US broadcaster CBS to buy Australia's embattled Ten Network
The deal saves Ten Network from collapse, after the New York-based media giant CBS pledged immediate financial support to keep it running
American broadcaster CBS has secured a deal to buy Australia’s third-largest television network, Ten, squeezing out a potential bid by News Corp co-chairman Lachlan Murdoch.
The Ten Network was placed in voluntary administration in June after two billionaire backers refused to continue guaranteeing a key loan of some A$200 million (US$159 million).
CBS – one of Ten’s key content providers – would fund the purchase by refinancing existing secured debt arrangements in full, the administrators said in a statement.
The agreement came after CBS in July claimed debts of A$843 million from Ten in a submission to the network’s administrators, Fairfax Media reported.
The Sydney-based broadcaster was valued at just A$59 million ($47 million) before its stock was suspended from trading in June. No value for the deal with CBS was provided.
“Network Ten has played a significant role in Australia’s media landscape over many decades, and the sale of the business to CBS will allow the iconic broadcaster to move into a new chapter on a strong and stable footing,” Ten receiver and PPB Advisory Partner Christopher Hill said in a statement.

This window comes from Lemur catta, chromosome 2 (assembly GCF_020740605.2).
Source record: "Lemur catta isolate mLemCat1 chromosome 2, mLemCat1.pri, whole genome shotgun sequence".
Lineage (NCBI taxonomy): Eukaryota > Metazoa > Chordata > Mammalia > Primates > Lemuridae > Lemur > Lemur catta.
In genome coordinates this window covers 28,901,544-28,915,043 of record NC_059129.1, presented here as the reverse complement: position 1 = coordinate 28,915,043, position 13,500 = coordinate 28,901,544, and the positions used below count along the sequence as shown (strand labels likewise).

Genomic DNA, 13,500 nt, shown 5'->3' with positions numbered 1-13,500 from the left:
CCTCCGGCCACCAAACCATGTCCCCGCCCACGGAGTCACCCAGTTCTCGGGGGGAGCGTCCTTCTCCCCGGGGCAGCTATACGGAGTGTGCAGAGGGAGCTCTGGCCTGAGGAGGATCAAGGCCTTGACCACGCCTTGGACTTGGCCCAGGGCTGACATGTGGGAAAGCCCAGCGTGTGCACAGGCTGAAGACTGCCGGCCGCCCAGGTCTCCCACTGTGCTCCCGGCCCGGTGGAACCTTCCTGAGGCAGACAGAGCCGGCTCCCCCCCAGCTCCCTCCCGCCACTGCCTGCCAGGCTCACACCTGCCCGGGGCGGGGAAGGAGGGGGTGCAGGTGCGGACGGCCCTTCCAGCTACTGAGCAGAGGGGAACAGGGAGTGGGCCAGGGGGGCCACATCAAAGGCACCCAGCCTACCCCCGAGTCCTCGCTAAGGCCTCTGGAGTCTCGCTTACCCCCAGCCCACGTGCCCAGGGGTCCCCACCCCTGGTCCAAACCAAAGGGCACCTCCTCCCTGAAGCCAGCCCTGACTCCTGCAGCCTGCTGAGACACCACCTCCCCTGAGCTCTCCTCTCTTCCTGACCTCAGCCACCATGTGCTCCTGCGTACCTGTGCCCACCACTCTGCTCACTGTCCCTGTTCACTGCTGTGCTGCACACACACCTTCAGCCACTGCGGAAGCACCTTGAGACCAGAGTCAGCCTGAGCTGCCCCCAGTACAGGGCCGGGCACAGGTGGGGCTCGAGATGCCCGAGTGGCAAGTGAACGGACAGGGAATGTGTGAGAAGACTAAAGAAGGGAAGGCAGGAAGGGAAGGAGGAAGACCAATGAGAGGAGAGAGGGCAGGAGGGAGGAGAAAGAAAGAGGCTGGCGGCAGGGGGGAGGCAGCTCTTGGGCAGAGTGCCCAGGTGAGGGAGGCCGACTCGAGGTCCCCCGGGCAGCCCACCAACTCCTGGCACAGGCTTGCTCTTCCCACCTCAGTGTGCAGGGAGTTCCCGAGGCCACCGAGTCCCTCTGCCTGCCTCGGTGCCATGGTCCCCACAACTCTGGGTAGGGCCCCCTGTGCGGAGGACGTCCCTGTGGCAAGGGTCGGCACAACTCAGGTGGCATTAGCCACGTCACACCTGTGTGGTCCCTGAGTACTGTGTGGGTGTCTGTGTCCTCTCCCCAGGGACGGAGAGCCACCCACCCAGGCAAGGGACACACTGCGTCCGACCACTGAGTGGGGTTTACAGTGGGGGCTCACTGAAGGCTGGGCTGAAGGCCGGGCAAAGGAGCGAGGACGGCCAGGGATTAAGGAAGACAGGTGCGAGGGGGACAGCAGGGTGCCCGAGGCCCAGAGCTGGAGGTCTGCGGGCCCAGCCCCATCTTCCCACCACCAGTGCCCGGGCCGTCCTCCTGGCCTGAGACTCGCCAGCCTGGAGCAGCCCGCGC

The deal includes Channel Ten, digital channel One, digital platform Tenplay, and digital channel Eleven – of which CBS already owns a 33 per cent stake.
CBS said it would also launch its digital on-demand service CBS All Access in the Australian market.
“We have been able to acquire (Network Ten) at a valuation that gives us confidence we will grow this asset by applying our programming expertise in a market with which we are already familiar,” CBS chairman and chief executive Leslie Moonves said in a statement.
The announcement came just days after Ten’s former billionaire backers – Lachlan Murdoch, the son of media titan Rupert, and Bruce Gordon, who owns regional network WIN – secured regulatory approval to bid for the network.
But any takeover by Murdoch’s investment company Illyria and Gordon’s Birketu, which would have given them each a 50 per cent share, was dependent on the government changing media laws to allow ownership across multiple platforms.
Ten, one of Australia’s three commercial channels and which broadcasts shows such as “I’m a Celebrity”, has been on air since 1964.
The station, like many media groups, has been hammered by slumping advertising revenues and posted a net loss in September-February of A$232 million.
Additional reporting by Bloomberg